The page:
It's hard to say that the Albanians would not have given President Bush such a rousing welcome last Sunday if Kosovo's independence were not at stake, but it most certainly played a part.
His eight-hour stop in Tirana, the capital, was definitely a love fest, with cheering crowds and personal warmth. He is, after all, the first American president to visit the ex-communist country of 3.6 million. The Albanians clearly appreciated his attention, short though the visit was. From the U.S. point of view, it helped that Albania has furnished troops, albeit in small numbers, to fight alongside Americans in Iraq and Afghanistan.
But the real crux of the relationship for the Albanians is the fact that the United States supports independence for the neighboring Serbian province of Kosovo. Mr. Bush said so while he was there. Kosovo is 90 percent Albanian and Muslim, by ethnicity and religion.
Its independence would mean twin Albanian-majority Muslim republics in that part of the Balkans, a development that would thrill the Albanians.
The reason U.S. support for independence is so important is that Serbia, backed by Russia (a veto-bearing member of the United Nations Security Council), opposes it. Serbia is concerned that an independent Kosovo would trample the political and civil rights of the Serbian and Christian Orthodox minority (10 percent of the population) and that important historic and religious sites would not be protected.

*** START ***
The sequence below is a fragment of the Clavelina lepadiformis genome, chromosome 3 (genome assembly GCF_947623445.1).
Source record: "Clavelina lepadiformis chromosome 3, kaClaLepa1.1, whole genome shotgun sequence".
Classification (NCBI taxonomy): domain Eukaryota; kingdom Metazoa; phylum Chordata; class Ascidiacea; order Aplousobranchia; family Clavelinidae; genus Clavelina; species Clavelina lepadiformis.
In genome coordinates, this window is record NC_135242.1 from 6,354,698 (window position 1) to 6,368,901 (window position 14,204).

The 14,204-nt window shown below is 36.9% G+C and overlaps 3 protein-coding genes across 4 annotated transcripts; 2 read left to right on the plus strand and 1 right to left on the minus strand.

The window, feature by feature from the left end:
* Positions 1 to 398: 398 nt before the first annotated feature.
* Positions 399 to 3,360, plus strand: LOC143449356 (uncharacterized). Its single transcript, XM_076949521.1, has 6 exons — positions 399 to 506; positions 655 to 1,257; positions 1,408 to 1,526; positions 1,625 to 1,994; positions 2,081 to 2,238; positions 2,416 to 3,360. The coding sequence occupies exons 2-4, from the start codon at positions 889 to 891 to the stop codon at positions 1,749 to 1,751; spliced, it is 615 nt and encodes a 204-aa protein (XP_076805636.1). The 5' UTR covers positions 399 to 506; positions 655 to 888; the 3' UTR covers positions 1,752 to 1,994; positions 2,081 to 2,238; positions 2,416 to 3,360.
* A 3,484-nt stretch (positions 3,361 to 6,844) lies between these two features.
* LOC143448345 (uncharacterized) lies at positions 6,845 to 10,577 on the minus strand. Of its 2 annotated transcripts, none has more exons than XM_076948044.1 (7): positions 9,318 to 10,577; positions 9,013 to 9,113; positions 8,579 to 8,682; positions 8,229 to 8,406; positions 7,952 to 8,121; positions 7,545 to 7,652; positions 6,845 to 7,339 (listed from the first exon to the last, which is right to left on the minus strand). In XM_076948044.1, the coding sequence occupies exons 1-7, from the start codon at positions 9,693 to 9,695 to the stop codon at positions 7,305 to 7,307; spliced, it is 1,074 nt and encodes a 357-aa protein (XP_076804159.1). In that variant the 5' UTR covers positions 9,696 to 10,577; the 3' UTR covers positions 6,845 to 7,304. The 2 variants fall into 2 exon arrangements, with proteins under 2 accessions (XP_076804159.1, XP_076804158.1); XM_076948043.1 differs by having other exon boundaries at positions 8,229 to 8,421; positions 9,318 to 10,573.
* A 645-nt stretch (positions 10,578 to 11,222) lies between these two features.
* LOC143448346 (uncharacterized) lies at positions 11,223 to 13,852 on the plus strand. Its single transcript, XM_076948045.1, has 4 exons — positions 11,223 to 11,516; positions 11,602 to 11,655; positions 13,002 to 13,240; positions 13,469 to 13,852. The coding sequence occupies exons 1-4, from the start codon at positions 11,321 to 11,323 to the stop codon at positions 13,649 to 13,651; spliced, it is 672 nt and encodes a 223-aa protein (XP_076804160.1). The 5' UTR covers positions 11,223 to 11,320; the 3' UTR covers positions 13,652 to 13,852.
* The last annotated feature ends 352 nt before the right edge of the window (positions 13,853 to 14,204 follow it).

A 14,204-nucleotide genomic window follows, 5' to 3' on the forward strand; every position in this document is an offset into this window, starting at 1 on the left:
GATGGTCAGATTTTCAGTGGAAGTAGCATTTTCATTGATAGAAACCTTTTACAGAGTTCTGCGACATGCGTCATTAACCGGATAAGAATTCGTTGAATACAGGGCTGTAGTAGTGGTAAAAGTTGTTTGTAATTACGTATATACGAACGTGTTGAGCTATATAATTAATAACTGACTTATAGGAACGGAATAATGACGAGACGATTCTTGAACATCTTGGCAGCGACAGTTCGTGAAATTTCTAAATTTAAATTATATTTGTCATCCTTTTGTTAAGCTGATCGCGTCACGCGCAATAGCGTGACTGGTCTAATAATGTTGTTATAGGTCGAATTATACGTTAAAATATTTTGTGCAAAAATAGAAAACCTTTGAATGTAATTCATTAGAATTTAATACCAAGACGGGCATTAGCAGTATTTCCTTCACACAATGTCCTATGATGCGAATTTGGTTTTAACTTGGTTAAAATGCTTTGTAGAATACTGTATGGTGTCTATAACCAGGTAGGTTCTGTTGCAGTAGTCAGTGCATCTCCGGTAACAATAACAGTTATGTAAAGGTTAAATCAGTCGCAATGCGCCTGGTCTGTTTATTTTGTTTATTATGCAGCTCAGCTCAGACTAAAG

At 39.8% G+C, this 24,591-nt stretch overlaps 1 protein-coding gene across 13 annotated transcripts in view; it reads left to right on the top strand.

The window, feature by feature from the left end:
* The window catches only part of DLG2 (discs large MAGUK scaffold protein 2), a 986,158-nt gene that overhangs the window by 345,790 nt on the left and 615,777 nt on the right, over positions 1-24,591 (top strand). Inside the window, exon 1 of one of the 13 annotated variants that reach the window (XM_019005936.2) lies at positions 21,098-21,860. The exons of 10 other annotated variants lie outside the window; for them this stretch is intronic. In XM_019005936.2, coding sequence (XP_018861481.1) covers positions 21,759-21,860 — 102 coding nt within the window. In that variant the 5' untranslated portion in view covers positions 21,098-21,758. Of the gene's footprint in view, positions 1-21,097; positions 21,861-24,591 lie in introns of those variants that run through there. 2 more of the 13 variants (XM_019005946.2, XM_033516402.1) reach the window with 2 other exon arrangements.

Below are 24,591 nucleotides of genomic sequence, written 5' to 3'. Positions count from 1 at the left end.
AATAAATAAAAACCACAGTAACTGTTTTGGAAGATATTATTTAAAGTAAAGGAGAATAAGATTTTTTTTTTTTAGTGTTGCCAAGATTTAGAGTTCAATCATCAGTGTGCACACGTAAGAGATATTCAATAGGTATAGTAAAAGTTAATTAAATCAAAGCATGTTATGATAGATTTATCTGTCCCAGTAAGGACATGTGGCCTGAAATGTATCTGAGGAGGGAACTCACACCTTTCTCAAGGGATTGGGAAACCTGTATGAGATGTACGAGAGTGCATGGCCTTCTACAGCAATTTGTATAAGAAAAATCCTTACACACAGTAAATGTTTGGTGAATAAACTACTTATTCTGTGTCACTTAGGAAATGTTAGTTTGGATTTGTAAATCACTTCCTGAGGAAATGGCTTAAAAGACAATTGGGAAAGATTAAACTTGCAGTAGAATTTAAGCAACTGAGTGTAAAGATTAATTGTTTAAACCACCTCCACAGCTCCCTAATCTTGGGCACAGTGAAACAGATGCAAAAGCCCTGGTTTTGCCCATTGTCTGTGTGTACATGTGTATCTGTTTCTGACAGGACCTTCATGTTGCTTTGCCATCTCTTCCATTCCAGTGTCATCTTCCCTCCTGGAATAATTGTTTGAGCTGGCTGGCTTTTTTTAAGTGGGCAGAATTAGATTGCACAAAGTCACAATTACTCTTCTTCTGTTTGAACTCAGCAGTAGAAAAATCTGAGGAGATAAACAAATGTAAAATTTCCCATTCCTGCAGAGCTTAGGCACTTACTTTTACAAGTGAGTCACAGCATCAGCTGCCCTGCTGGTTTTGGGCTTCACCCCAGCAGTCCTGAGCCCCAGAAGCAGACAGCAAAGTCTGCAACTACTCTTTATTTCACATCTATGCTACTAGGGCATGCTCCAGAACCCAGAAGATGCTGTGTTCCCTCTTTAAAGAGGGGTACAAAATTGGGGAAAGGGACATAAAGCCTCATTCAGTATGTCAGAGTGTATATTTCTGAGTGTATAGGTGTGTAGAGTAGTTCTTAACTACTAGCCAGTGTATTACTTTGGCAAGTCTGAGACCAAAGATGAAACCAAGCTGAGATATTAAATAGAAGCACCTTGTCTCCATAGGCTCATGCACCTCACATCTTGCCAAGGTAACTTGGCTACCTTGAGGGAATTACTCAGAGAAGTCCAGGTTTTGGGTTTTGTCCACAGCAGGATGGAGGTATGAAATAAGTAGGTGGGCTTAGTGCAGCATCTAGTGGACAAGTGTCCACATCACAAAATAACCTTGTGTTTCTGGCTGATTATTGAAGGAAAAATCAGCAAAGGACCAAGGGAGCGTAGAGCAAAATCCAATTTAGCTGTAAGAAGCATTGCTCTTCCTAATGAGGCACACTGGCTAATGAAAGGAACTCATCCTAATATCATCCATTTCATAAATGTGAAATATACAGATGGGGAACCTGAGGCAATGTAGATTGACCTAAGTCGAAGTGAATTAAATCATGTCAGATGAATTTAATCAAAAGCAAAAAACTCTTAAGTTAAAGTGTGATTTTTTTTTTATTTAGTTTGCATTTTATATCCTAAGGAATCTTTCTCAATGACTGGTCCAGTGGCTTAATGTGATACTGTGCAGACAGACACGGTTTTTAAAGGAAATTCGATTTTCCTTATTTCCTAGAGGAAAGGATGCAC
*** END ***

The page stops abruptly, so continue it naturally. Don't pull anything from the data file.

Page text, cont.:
Serbia's recourse, in the event of trouble after independence, would be to send in troops. That, however, would be unacceptable to the rest of the world, particularly since NATO forces, with American help, forced the Serbian military out in 1999.
Serbia, which hopes to join the European Union, is thus reluctant to agree to Kosovo's independence. Mr. Bush was supposed to discuss this with Russian President Vladimir Putin at the recent G-8 summit in Germany. The two may talk about it when they meet again next month in Kennebunkport, Maine.
In any case, the Albanians want Mr. Bush to have warm, positive feelings about them and Kosovo when he speaks with the Russian leader. That was at the base of the frenetic, friendly reception the American president received in Tirana.